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Is online grocery shopping a game changer for food producers and processors?

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A new report by agribusiness banking specialist Rabobank examines the growth of online food retail and the challenges it presents for food producers and processors.

The global food industry is on the cusp of an online retailing revolution that will lead to fundamental changes for players along the supply chain, from processors through to retailers. This means brands and private-label food processors of every size will need to exploit opportunities and tackle the challenges of being visible online.

In its latest flagship report, ‘Food Processors Challenged by Online Growth Dynamics’, Rabobank discusses how the growth of online grocery shopping is becoming a game changer for processors, similar to the introduction of self-service supermarkets in the 20th Century.

Rabobank examines how food producers and processors are having to re-assess brand strategies, adjust and diversify their product range, refine their marketing tactics and modify their supply chains in order to meet the demands of online retailers or risk becoming invisible online.

John David Roeg, Senior Analyst, Rabobank observes that the online grocery market, in theory should be a place for everyone to sell everything; however, food processors face the danger of being pushed to the back of the e-shelf. In the face of increased competition and opportunities for commercial advantage, products need to be ‘online-proof’.

From large FMCGs to B-brands and private-label producers, all stakeholders will have to employ different strategies to make products stand out against the competition online. In the end it will be the squeezed middle that find it difficult to break the top line search results dominated by the most popular (A brands) or the cheapest (private label) products.

New algorithm-controlled technology additionally allows retailers to steer customers in a certain ‘ordering direction’ with tailor made promotions and substitutions based on browsing or buying history, similar customer profiles, and standard shopping patterns. While this can benefit consumers, there are multiple incentives for a retailer to persuade a customer to change products too, which may lead to concerns about transparency and privacy online.

Rabobank has identified three areas where processors can adopt strategic changes to flourish in the online age:


Large FMCGs face the risk of seeing their leading brands filtered out by consumers using parameters such as gluten free or low sodium. An option for producers of B-brands is to specialise in niche products such as healthy options. Beyond niches, there are other variables that can lead to filter-beating products such as smart pricing and packaging variety.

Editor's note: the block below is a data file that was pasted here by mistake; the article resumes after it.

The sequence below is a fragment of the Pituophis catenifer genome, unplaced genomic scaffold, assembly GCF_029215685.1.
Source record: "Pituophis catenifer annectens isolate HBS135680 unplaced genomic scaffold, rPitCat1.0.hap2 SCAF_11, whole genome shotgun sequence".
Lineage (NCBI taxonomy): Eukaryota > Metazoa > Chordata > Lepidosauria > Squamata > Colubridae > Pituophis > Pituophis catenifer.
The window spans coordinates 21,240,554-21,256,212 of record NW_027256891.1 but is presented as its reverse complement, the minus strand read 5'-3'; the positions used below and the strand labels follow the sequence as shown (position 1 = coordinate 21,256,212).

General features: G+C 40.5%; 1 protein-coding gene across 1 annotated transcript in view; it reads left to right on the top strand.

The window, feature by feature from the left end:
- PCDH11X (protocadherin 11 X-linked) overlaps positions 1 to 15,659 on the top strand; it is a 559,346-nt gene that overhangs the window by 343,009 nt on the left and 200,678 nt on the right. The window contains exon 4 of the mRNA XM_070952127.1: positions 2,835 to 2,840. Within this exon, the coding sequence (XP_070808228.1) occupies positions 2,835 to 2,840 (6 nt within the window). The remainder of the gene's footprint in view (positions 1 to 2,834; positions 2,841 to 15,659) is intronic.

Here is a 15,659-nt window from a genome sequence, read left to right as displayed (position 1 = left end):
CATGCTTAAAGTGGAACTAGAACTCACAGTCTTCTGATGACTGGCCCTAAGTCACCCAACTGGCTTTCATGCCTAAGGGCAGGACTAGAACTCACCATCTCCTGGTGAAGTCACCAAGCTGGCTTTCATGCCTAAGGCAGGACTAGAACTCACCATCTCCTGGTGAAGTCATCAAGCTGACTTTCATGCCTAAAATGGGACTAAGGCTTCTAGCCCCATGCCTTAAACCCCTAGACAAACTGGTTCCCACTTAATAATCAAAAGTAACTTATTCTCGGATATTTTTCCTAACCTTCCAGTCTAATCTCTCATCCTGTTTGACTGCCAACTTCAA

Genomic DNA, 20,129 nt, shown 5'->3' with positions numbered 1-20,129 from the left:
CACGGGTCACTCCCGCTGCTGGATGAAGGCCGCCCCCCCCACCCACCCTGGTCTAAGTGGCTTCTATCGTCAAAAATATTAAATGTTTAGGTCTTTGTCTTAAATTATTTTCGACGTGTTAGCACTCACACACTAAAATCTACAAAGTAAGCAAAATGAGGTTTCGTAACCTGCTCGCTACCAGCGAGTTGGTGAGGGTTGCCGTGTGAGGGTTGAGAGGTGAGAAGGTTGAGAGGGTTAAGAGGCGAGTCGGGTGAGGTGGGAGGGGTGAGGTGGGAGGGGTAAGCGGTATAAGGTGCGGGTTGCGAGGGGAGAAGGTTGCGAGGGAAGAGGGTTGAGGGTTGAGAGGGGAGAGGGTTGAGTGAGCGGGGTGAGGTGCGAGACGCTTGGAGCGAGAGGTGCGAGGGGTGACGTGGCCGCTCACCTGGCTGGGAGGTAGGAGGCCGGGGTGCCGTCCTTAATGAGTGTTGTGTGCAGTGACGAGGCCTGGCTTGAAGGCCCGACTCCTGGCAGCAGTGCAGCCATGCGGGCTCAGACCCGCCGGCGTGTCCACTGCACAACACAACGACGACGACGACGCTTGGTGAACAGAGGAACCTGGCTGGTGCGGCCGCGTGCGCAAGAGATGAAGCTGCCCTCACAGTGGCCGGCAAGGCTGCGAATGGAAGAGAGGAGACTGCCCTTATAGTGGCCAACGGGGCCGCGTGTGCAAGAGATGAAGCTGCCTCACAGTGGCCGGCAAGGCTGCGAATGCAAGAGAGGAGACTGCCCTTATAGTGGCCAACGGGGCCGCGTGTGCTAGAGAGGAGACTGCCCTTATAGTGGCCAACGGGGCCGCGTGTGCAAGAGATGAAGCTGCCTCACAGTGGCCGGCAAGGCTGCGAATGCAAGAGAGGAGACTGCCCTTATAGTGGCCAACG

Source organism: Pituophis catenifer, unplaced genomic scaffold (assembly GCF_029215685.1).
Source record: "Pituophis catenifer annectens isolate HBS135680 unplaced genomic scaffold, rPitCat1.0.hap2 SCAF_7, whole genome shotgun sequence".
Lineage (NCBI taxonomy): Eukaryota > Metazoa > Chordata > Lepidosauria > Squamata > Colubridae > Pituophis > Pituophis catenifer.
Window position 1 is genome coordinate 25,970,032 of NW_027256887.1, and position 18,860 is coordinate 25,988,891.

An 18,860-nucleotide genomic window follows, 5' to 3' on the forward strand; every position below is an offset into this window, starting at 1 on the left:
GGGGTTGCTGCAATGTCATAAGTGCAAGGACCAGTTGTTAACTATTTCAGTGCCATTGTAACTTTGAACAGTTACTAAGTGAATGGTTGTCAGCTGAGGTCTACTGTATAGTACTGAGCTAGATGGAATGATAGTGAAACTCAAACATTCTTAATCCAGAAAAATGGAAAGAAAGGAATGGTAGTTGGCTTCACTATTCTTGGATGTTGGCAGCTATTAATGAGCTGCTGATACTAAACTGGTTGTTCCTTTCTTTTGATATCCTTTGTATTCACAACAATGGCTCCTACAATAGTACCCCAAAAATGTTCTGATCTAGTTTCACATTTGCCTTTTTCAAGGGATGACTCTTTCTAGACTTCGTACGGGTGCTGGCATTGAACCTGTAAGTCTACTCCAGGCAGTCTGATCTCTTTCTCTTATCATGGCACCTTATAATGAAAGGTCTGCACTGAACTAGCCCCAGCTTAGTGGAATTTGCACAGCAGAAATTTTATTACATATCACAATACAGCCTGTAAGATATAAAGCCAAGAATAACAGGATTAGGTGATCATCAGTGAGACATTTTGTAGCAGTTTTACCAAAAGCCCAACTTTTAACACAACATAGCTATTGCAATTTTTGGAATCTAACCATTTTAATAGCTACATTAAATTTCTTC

New marketing techniques

Marketers will need to develop more advanced techniques to actively manage online visibility. While the emphasis will be on building strong and recognisable brands, tactics to improve visibility can include negotiating individual terms with a retailer for promotions, substitution deals or on-screen advertising.

Supply chains

Online retail will be a more complex terrain for retailers with some costs going up due to more flexible production runs for instance; and others coming down, such as working capital due to fewer stocks in the supply chain. New product development can also become less expensive since online provides an ideal platform for product testing in a small catchment area. Improved flow control can also result in fresher products for consumers and lower stock losses, while shorter lead times and smaller batches are possible thanks to better data and forecasting.

Online retail channels can open up a world of opportunities not previously afforded in the grocery industry for those food processors that get it right. With no limitations on shelf space, the barriers to listing and delisting products are reduced. Apart from established producers, even small and new market entrants such as those in the slow moving (super) premium segment or small ethnic food category can benefit from online retail.

Rabobank believes retailers will eventually downsize their property and store portfolio significantly with only fast moving and profitable products getting shelf space, and the rest to be moved online.

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